Moreover, this confrontational mind-set is totally inappropriate to the
greater nuclear dangers that we face today. As we have learned to our great
sorrow, the greatest danger, by far, is a
terrorist act, with the nuclear "device" delivered by briefcase or
truck, as with World Trade Center in 1993 or the Oklahoma City Federal Building,
or by a commercial airliner, as with the World Trade Center again, September 11,
Prevention of such a disaster calls for close cooperation and coordination among
international and state security agencies, such as Interpol, the CIA and FBI in
the United States, and the FSB in Russia. "Human intelligence" must be
cultivated within terrorist groups and "rogue nations," security files
and surveillance data of many nations must be integrated, international
inspection agencies must be reactivated, and acutely sensitive radiation
detection devices must be developed and deployed.
If, somehow, "missile defense" is a technological imperative that
cannot be stopped, then it should be made an international project not
merely "shared" with Russia, China, and NATO, but still more openly developed
with and deployed by these powers. Only then might we avoid a renewed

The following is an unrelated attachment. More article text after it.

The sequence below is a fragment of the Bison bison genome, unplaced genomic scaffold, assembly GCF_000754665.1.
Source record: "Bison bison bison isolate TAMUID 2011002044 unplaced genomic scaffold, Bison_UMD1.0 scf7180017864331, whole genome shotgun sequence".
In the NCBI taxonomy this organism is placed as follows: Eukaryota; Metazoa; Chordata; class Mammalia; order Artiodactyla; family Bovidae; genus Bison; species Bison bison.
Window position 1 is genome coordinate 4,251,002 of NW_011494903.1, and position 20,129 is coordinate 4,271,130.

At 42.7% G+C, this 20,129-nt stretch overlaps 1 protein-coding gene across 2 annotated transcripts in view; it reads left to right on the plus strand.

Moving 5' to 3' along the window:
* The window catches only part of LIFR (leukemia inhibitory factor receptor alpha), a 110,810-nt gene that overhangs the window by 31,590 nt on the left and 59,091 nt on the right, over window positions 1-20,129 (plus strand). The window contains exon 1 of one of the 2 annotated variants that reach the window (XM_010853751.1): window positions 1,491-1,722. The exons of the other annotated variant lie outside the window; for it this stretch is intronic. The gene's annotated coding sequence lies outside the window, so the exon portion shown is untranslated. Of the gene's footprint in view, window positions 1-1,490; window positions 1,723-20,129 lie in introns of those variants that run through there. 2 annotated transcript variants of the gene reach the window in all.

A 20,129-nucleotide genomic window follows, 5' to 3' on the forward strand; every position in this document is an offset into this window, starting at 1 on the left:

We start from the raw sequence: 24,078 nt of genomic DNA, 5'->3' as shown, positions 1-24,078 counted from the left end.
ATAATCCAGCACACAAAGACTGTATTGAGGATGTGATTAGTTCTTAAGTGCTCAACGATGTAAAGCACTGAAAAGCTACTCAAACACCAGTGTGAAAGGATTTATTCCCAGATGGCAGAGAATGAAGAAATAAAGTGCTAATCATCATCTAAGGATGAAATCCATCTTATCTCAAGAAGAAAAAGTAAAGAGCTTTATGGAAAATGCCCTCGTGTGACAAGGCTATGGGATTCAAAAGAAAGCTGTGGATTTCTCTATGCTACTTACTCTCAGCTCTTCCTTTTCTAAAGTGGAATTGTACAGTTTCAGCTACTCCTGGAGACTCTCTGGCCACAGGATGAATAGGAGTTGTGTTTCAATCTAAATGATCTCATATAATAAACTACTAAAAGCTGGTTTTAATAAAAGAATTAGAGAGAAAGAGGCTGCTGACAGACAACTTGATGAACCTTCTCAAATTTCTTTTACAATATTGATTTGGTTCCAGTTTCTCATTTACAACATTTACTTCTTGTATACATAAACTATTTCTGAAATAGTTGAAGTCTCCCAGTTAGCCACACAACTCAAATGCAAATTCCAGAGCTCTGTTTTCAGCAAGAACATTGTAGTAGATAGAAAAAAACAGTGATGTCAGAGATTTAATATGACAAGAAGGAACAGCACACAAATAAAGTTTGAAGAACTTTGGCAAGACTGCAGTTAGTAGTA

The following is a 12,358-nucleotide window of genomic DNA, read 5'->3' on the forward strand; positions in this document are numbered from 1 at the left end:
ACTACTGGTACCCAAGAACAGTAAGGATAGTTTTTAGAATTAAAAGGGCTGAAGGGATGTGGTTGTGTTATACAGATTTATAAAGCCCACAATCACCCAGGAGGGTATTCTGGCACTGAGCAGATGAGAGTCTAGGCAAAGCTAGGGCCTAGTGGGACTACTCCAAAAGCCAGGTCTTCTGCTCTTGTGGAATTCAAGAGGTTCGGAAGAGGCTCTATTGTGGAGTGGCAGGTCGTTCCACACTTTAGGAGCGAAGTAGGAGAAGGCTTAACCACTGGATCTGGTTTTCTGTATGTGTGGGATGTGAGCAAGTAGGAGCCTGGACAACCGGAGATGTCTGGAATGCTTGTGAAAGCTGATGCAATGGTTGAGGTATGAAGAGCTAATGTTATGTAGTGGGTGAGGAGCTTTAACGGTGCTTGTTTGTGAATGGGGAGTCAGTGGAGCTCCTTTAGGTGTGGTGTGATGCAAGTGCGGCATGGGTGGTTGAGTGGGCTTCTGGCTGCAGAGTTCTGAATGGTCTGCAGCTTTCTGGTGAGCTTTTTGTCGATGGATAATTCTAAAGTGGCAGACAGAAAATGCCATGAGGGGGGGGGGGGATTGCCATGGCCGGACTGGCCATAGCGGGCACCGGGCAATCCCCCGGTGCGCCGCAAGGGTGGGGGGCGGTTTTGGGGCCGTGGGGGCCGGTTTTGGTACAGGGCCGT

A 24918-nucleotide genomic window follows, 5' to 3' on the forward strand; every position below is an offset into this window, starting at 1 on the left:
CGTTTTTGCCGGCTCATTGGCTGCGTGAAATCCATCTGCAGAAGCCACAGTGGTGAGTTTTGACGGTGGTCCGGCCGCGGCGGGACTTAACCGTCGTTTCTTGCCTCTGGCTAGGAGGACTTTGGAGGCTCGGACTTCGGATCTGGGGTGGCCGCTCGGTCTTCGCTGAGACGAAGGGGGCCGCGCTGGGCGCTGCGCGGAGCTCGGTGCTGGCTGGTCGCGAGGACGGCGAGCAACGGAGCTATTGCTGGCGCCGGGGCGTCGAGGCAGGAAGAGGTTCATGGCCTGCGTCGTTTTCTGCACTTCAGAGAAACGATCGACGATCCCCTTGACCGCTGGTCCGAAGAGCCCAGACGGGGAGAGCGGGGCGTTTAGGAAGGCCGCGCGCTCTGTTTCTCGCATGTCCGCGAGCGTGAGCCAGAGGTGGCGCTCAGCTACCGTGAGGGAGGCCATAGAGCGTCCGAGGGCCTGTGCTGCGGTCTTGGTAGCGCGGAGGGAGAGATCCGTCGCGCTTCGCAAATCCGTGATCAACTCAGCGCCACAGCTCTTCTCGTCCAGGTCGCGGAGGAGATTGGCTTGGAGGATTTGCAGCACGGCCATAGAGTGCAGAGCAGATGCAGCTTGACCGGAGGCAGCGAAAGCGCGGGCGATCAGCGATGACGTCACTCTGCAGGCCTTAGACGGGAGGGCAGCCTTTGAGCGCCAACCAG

Alas, "integration" and "cooperation" seems furthest from
the minds of our national leaders, including it seems the ex-KGB officer who is
now the President of Russia. "Strategic theory" that was hard-wired in
the heads of our leaders during the cold war and which remains active in
numerous careers and investments, still seems to control our policies.
How else are we to explain the return of the "missile defense"
PostScript: SECRET CIA SURVEILLANCE TAPES
Saddam Hussein is meeting with his cabinet in Baghdad.
SH: I would like very much to nuke New York City. When can we do it, and
what are our options?
Minister 1: Well, we could put a bomb in a freighter, or we could put it
in a diplomatic pouch, or we could put it in the trunk of a car and drive it
across the Canadian border.
SH: And when could we do this?
Minister 2: As early as next month, and the delivery system would cost a
few hundred dollars. Best of all, the Americans would never be able to prove
that we set it off.
SH: Any other options?
Minister 3: Well, we could spend several billion dollars on an ICBM,
which wouldn't be ready in less than five years -- provided of course the
Americans didn't find out about it first and destroy our facilities.
Minister 4: Worst of all, the missile would carry a return address. The
Americans would know for certain who launched it, and within 24 hours 90% of the
Iraqis, included all of present company, would be reduced to radioactive atoms.
SH: Then that settles it. Let's build an ICBM.
If you believe that this transcript is authentic, then you are
certifiably bonkers. As crazy as Saddam Hussein is depicted here. And as crazy
as anyone in the Bush administration who really believes that the proposed
National Missile Defense system has anything at all to do with a supposed threat
from Iraq or North Korea, or wherever.